He will cause us to transform to the degree that is necessary for us to perform our service to Him faithfully. We all grow at the pace He deems, in the manner He deems, and we yield the results He deems.

This is all His work, so that means we have faith in Him, and we also refrain from judging other Christians.

It is not possible to believe in Jesus and go unchanged. It is true that many carry His name unfaithfully, but it is also true that if any of His “sheep” go astray in this manner, Jesus will bring them back.

He will not lose a single person that belongs to Him. We can trust in that. We can trust in His work for each person. We can trust in the resurrection and transfiguration at His coming when we put away the chains of mortal immorality once and for all.

The Church as a Whole

First, I think of the systemic structure of churches in general. This includes the various church hierarchies, the typical approach to church services, and the role of the church in the community.

I tend to have disagreements with the way Christian churches of all stripes are conducted, so it is hard for me to think of this without criticism.

However, there is a structure of sorts within the body of Christ—the church that exists within all Christian sects in spirit—and this structure is unseen and hard to pin down because it is not contained or limited to the structures we have in place.

We know that the head of the church is Jesus Christ, and we are one body in union with Him. We know that there are different offices within the body, and all are required so that the body can function properly.

We know that if one part of the body is sick, then that part of the body should receive more attention and care.

There are areas of our body that are sick, but I trust in Jesus to make us well. He works in many individuals, and they work together preparing His church for His return. That is a comforting thought when we are tempted to despair over the troubles within the household of the faith.

It is amazing to think that the true body of Christ in spirit exists within all sects of Christianity, and I know many would disagree with me there.

I do not think any Christian sect can say that they have it all right, and I do not think it is fitting for any Christian sect to accuse another of being false. Rather, I think all have something to offer and all have something lacking.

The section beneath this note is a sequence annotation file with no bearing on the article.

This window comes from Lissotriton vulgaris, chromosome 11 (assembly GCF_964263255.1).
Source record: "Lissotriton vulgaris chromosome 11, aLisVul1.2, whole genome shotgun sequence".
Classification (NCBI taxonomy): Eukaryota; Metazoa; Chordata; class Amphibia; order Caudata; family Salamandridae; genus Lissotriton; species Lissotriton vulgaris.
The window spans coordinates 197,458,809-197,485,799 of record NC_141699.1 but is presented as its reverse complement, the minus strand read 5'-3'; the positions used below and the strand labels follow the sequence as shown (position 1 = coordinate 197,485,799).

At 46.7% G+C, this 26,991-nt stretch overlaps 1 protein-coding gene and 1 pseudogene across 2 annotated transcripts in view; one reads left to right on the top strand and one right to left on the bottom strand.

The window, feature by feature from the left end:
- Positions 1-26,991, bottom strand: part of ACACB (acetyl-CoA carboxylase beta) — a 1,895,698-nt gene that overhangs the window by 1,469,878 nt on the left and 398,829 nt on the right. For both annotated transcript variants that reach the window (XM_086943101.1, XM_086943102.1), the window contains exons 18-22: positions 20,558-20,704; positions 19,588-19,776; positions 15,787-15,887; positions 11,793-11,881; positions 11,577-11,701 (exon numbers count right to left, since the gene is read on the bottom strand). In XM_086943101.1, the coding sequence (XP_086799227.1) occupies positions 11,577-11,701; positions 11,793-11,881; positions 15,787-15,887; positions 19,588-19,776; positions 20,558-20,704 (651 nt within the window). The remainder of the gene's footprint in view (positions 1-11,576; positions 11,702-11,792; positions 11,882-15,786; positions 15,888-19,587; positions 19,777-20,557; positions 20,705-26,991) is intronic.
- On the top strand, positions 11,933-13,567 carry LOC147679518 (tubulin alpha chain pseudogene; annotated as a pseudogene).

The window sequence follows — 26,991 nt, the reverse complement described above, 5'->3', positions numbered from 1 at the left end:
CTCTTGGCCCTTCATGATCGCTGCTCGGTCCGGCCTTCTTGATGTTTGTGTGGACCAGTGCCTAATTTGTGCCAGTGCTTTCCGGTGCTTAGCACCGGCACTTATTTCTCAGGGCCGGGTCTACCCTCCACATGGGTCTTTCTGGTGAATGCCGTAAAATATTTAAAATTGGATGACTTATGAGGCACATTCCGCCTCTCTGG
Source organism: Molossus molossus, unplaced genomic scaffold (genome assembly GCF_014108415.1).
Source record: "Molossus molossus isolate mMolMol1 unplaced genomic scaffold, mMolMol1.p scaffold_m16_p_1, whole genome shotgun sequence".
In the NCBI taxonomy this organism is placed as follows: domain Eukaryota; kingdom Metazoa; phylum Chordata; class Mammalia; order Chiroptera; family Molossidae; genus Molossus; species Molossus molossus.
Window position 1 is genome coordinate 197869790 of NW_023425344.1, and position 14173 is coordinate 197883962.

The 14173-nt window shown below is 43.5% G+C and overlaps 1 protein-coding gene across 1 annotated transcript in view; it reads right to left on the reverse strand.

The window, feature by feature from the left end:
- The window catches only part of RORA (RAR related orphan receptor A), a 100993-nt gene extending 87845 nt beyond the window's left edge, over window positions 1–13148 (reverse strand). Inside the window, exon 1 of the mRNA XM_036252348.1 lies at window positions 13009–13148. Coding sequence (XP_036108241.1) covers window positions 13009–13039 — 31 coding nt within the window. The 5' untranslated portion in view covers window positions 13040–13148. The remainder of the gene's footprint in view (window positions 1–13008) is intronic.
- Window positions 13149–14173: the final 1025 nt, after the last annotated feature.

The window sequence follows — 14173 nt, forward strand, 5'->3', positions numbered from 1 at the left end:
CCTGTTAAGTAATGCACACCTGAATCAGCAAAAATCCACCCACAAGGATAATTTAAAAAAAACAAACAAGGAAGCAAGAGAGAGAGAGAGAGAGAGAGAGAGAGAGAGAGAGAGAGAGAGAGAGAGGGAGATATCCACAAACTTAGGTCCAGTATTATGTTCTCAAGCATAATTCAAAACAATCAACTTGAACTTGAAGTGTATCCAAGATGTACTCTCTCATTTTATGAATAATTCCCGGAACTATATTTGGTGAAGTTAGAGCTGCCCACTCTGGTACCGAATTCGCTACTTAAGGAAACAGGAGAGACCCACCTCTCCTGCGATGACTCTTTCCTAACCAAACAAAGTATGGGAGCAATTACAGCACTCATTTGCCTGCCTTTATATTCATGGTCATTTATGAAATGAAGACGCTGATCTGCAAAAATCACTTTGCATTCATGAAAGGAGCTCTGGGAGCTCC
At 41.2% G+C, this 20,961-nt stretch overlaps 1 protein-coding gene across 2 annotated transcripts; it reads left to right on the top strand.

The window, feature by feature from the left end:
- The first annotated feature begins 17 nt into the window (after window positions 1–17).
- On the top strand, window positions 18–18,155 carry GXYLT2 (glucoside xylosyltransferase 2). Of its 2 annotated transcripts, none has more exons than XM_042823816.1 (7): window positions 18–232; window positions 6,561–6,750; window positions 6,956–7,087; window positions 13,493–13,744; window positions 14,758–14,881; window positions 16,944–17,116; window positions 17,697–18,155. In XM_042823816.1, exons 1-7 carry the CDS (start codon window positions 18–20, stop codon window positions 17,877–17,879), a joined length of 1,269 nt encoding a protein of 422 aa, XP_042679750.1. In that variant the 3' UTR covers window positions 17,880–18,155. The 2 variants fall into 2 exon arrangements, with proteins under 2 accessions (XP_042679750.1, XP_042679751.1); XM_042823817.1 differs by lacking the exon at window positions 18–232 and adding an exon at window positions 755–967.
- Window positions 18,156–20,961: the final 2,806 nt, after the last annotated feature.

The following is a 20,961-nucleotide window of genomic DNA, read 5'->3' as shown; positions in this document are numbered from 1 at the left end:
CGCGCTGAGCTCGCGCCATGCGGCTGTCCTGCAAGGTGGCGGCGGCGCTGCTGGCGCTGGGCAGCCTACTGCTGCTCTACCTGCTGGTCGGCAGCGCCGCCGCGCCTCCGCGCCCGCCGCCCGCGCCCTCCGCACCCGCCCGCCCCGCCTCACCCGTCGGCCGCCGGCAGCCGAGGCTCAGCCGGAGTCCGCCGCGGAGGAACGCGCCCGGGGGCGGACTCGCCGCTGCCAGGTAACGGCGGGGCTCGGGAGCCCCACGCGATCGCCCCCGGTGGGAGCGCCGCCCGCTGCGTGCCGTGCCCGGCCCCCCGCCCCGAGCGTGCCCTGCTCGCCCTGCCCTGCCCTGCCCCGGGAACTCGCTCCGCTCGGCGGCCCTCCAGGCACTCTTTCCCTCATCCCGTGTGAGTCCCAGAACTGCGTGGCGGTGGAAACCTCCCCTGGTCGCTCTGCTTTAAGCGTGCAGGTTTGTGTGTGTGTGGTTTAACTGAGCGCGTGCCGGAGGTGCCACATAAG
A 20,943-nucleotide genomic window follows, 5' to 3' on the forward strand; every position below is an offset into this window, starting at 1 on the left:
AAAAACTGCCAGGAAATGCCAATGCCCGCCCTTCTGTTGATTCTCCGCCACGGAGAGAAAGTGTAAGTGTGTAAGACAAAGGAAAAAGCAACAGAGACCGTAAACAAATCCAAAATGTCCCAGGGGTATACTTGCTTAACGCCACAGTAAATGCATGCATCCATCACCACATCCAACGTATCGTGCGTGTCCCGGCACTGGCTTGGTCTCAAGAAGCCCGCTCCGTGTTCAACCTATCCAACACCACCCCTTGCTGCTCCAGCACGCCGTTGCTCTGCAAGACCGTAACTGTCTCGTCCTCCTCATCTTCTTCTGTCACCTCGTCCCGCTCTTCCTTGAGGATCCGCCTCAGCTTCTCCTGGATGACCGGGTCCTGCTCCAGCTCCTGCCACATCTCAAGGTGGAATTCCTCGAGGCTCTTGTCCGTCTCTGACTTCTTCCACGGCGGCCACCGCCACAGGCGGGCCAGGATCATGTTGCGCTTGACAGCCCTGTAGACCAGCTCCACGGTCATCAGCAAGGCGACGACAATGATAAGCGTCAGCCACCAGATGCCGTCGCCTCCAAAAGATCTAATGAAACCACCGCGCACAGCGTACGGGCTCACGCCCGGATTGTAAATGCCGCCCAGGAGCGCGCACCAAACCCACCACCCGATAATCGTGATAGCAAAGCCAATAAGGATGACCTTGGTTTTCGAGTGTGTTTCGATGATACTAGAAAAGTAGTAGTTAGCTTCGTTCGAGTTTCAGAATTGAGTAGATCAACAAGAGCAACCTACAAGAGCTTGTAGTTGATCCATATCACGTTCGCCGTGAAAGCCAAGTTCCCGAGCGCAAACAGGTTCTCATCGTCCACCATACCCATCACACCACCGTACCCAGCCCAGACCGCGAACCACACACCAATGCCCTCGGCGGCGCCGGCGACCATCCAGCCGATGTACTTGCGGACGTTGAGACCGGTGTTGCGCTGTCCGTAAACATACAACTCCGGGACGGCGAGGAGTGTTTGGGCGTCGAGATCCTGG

As much as I want to see a unified Christian structure, I don’t think that would be good. Not in this present world. I do expect that the “strange woman” or Great Whore of Mystery Babylon will unite all, and the head is not going to be Jesus Christ.

However, in this present time, we as individuals can strive to find better union in spirit by the Holy Spirit, and I believe that the faithful will unite in Spirit during persecution. I think it is a good idea to do so now, because I believe that the spirit of murder, slander, and accusation within the churches are in-part responsible for the formation of the Great Whore.

I think if we could hear each other out, we would find that we have a lot in common and we might change our perspective on some teachings. At the least, we can grow in humility, thereby accepting that our favored views could be wrong when it comes to teachings that are secondary to the death and resurrection of Jesus.

We can stop accusing one another and allow each Christian to pursue Christ according to the liberty and grace they are given by God. He will sort things out, and this sorting out will catch many in the traps they lay for one another.

What about the seven pillars?

I don’t know what to make of that. I think of the seven spirits of God. The number seven is also a symbol of perfection in the scriptures. There are also seven churches in Revelation. All but two are rebuked and “removed out of their place,” but since faithful Christians belong to all, the unity and redemption of His church could mean that all seven come together in perfection.

In any case, whether we are talking about the church as a whole or the Christian individual, Jesus will bring all things to perfection. We can trust in that.